# Overlapping sets (3) - significance test

Sorry if this appears to be a naive question! I have three overlapping sets and I want to find the probability of finding a larger/greater intersection for 'A intersect B intersect C' (in the example below, I want to find the probability of finding more than 135 elements that are common in sets A, B & C). For a two set problem, I guess I would do a Fisher or chi-square test. Here is what I have attempted so far:

### Prepare a 3 way contingency table:
mytable <- array(c(135,116,385,6256,
48,97,274,9555),
dim = c(2,2,2),
dimnames = list(
Is_C = c('Yes','No'),
Is_B = c('Yes','No'),
Is_A = c('Yes','No')))

## test
mantelhaen.test(myrabbit, exact = TRUE, alternative = "greater")


Is this the right test (alongwith the current parameters) to determine what I want or is there a more appropriate test for this?

• Please tell us how these sets arise: without such information, we cannot determine an appropriate probability model and the question will not have any objective answers.
– whuber
Mar 12, 2013 at 15:59
• Thank you. (1) Are the sets drawn with or without replacement? (Obviously replacement occurs in between construction of the individual sets, for otherwise a null intersection would be assured.) (2) Presumably you want an answer in terms of the sizes of the sets or the sizes of the samples, right? (3) Evidently this is a model for some kind of data collection problem. Could you tell us about the data?
– whuber
Mar 14, 2013 at 15:16
• 1) No replacement within a draw. 2) Answer would be a probability of getting more than 135 balls that are common to all three drawings 3) The data is for significance of certain genes, but since that would add another layer of complication, I'd prefer to leave that out for now ;) Thanks for the replies! Mar 14, 2013 at 15:30
• OK. Just to make sure your question is answerable, then, it is essential that you know the total number of balls in the urn and that you know the sizes of the three sets. I am guessing from your R example that you know the latter, but can you verify that you also know the former?
– whuber
Mar 14, 2013 at 15:57
• Correct, the sizes of the three sets are known, and the total number of balls in the urn are also known. Mar 14, 2013 at 19:10

Let there be $n$ elements total with $a$, $b$, and $c$ in the subsets. Consider $N$ already partitioned into $A$ and $N-A$.

The number of ways in which a $b$-element set can be drawn which has $l$ elements in common with $A$ is equal to the number of $l$-element subsets of $A$ times the number of $b-l$ element subsets of $N-A$:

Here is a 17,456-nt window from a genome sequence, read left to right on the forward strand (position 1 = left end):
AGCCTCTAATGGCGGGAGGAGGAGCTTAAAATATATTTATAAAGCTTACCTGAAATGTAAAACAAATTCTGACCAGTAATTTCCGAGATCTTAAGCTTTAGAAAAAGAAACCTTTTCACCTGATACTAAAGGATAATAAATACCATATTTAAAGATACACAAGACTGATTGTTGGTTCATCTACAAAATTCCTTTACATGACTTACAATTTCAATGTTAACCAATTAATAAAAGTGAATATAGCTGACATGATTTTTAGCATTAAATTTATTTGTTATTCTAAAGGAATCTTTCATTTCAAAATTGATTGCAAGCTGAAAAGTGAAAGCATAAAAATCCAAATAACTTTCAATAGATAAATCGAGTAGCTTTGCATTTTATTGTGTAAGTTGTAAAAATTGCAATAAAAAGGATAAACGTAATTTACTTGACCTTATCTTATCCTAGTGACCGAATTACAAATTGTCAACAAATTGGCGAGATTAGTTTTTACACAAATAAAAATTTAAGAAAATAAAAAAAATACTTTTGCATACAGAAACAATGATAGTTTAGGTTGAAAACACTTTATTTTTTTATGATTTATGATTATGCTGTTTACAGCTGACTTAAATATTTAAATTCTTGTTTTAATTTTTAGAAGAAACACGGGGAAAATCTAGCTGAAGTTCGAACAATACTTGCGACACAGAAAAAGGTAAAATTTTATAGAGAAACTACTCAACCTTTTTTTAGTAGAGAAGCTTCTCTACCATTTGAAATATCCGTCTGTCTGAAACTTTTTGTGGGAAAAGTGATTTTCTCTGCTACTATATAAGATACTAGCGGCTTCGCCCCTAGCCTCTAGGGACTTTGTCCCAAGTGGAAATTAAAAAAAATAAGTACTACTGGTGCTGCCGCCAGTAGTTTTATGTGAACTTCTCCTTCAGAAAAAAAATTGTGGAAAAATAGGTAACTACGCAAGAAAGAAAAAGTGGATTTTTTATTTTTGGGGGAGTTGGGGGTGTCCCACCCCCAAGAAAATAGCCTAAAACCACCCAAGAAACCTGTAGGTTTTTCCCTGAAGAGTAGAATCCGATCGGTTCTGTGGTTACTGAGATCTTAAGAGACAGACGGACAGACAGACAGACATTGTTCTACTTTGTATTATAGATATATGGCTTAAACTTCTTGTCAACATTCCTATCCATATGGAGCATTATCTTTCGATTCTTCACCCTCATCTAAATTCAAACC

$$\binom{a}{l}\binom{n-a}{b-l}.$$

Ensuant to that, the number of ways in which a $c$-element set can be drawn which has $m$ elements in common with $A\cap B$ is the number of $m$-element subsets of $A\cap B$ times the number of $c-m$-element subsets of $N-(A\cap B)$:

$$\binom{l}{m}\binom{n-l}{c-m}.$$

The total number of such choices of $B$ and $C$ is

$$\binom{n}{b}\binom{n}{c}$$

and they are all equally likely. Summing over the possible values of $l$ gives the probability that the mutual intersection $A\cap B\cap C$ has exactly $m$ elements:

$$\Pr(m) = \frac{1}{\binom{n}{b} \binom{n}{c}}\sum _{l}\binom{a}{l} \binom{n-a}{b-l} \binom{l}{m} \binom{n-l}{c-m}.$$

(The sum extends over all values of $l$ that make sense; by defining $\binom{u}{v}=0$ whenever $v\lt 0$ or $v \gt u$, we do not need to indicate explicit endpoints.)

For instance, here is a plot of the central part of the probability distribution (comprising $99.99$% of the total) for $n=500, a=260, b=320, c=430$:

By summing these values from a particular value $m_0$ on up, we obtain the probability that the cardinality of the triple intersection equals or exceeds $m_0$.

In many practical applications, a Normal approximation to this sum works well. As a demonstration, here are the log ratios of the true probabilities to those obtained with a Normal approximation. (The Normal approximation uses the true mean $\mu$ and standard deviation $\sigma$ and estimates the probability of $m$ as $\Phi(\frac{m+1/2-\mu}{\sigma}) - \Phi(\frac{m-1/2-\mu}{\sigma})$ where $\Phi$ is the standard Normal CDF.)

The mean is near $143$ and the SD is near $5.9$. (As usual, these are computed by summing $m$ and $m^2$, as weighted by the probabilities, to obtain the raw first and second moments, etc. I have not found a way to estimate either value a priori using simple formulas, but they can be estimated by computing probabilities for a small carefully-chosen selection of values of $m$ and fitting a Normal curve to them.) Evidently, the approximation is excellent (in this case) within one SD of the mean, after which it starts decreasing, but even at three SD from the mean (i.e., around $125$ or $161$) it is still within one or two percent of the correct value. For instance, the Normal approximation suggests the chance that $m \le 135$ is $0.939$ whereas the correct value is $0.928$.

In cases where there is a narrow range of possibilities of $m$, the distribution is far from Normal--but fortunately then the summations are short. For instance, here is the distribution for $n=145, a=b=c=140$:

A simulation of $10^5$ independent instances of this situation tallies closely:

• Whoa!! Thanks whuber!! It'll take me a little while to get through this completely, but thanks for taking the time and trouble!! Mar 16, 2013 at 12:47
• Thank you for such a detailed answer. I am wondering if you can elaborate more on how to iterate over l to get the sum ? I saw your another post where you iterate until min(n1,k) for two sets overlap case [stats.stackexchange.com/questions/14643/….. I am wondering how to iterate l in this scenario. And also Pr(m) would be be Pr(overlap >=m)? May 30, 2017 at 23:27
• Is there a name for this test? Dec 29, 2017 at 10:22